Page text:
It’s a constant of the universe. Dark matter – a key ingredient for the formation and evolution of galaxies is present in whatever galaxy is observed.
That is until NGC 1052-DF2 was discovered – a galaxy missing most of its dark matter. A year later, galaxy NGC 1052-DF4 was discovered 45 million light years from Earth… and it too was missing most of its dark matter.
But how is this possible?
Dark matter accounts for approximately 85% of the matter of the universe and 25% of its overall mass-energy density. As it does not interact in an observable way with electromagnetic fields and does not appear to interact in any way with electromagnetic radiation, it cannot be easily detected. Thus its name: “dark” matter.
Evidence of its existence, however, comes from observed galaxies and the laws of gravity that show that galaxies would fly apart given their observable masses, not move the way they do, and never have formed at all unless an unseen form of matter (dark matter) was present in significant quantities as well.
Other indirect evidence for dark matter include gravitational lensing and cosmic microwave background observations, the universe’s observed structure, and mass location during galactic collisions.
As with most aspects in science lacking direct observation, alternative theories exist to explain why the galaxies form and move and interact as they do.
However, an investigation into how galaxy NGC 1052-DF4 came to be missing most of its dark matter has revealed strong evidence for the underlying mechanism.
Using the NASA/ESA Hubble Space Telescope’s deep and high resolution optical imaging capabilities, the team was able to observe tidal disruptions from a neighboring, more massive galaxy: NGC 1035.
According to Dr. Mireia Montes, University of New South Wales, Australia, who led the international team that made the discoveries, “We used Hubble in two ways to discover that NGC 1052-DF4 is experiencing [a galactic] interaction. This includes studying the galaxy’s light and the galaxy’s distribution of globular clusters.”
Globular clusters — spherical groups of stars outside a galaxy that orbit the parent galaxy’s core — are believed to form during periods of intense star formation in the parent galaxy. They are compact in size and highly luminous and serve as property tracers for their host galaxy.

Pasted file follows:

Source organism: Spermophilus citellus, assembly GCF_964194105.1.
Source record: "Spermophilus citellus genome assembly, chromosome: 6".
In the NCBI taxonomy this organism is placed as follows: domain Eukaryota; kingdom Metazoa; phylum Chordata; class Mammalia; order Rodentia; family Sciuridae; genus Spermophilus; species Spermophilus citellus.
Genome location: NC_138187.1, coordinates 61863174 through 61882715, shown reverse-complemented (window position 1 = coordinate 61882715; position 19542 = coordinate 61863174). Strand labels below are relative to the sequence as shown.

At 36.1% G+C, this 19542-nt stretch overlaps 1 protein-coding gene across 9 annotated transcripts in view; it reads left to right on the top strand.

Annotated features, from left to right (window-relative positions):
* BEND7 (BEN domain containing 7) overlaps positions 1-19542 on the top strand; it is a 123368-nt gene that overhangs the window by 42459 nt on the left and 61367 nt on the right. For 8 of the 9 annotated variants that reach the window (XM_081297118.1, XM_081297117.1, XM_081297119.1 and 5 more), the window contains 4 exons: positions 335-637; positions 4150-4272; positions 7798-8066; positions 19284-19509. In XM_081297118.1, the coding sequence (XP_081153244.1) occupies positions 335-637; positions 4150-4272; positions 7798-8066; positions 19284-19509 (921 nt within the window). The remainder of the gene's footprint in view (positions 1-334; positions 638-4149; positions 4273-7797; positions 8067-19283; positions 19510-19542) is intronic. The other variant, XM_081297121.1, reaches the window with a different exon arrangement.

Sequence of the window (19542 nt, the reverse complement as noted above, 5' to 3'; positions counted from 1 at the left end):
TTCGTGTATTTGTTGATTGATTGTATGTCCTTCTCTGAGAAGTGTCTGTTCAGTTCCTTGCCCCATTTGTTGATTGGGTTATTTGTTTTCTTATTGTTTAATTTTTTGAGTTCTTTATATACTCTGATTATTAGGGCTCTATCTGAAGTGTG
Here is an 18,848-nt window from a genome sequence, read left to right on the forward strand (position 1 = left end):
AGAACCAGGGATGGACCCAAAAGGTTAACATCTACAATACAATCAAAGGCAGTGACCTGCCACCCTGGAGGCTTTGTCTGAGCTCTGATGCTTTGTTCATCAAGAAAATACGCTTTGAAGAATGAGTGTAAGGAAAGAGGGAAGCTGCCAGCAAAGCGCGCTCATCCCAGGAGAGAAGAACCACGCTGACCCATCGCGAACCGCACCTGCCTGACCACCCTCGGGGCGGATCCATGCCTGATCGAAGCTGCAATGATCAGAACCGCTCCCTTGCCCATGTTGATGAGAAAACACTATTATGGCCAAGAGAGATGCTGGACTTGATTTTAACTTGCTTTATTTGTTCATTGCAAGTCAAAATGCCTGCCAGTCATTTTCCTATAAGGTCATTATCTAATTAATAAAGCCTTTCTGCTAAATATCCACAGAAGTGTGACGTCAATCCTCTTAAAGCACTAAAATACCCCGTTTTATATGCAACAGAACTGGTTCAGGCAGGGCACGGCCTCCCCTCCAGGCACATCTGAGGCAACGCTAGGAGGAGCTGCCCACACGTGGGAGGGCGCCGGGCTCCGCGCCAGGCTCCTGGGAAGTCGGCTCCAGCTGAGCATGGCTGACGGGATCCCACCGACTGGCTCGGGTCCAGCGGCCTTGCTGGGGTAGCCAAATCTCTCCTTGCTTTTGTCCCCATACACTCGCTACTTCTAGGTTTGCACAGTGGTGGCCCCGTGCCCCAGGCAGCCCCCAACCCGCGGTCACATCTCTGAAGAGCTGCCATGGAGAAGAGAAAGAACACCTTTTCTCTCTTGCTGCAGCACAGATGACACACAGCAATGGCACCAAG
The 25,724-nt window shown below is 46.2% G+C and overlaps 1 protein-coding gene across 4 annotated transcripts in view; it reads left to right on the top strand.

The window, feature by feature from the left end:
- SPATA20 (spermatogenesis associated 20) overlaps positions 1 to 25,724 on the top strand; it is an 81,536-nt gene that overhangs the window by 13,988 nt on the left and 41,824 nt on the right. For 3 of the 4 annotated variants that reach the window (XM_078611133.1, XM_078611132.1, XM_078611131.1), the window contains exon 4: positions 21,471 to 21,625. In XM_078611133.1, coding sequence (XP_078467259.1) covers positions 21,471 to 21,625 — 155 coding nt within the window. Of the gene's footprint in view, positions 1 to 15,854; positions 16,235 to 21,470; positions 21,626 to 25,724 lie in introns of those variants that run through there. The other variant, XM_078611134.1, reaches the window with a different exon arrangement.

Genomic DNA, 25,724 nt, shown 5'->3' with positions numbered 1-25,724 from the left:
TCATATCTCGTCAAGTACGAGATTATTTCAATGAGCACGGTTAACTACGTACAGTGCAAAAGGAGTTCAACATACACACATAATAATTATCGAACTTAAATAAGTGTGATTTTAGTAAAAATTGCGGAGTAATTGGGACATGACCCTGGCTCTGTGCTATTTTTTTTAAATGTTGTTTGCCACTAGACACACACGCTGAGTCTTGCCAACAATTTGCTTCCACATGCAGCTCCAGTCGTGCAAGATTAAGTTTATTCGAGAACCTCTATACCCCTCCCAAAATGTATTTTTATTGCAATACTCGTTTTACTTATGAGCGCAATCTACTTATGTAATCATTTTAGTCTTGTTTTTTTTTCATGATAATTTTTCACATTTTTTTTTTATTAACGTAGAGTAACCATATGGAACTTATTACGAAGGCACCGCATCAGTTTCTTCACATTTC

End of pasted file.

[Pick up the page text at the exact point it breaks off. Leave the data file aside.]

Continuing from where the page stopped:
In simpler terms, globular clusters are smaller versions of their host galaxy’s properties and therefore serve as easily observable stand-ins for what is happening inside the larger galaxy.
Hubble’s optical data was supplemented by observations made with the 10.4 meter Gran Telescoppio Canarias (GTC) and the IAC80 telescopes in the Canary Islands, Spain.
Raúl Infante-Sainz of the Instituto de Astrofísica de Canarias in Spain added that it was “important that we use not just one telescope/instrument, but several (both ground- and space-based) to conduct this research. With the high resolution of Hubble, we can identify the globular clusters, and then with GTC photometry we obtain the physical properties.”
Using the combined observations, the team saw that NGC 1052-DF4’s globular clusters were being pulled away from it by the more-massive NGC 1053 galaxy. Additional observations showed tidal tails of material moving away from NGC 1052-DF4.
This all points to tidal disruption “stripping” away the dark matter first, as it would be the easiest matter to remove… which precipitated the now-seen gradual unraveling, “stripping,” of the remaining matter in NGC 1052-DF4.
Current estimates show 7% of the galaxy’s stellar mass is located within these fleeing tidal tails and that the galaxy’s core has not yet felt the unravelling process begin.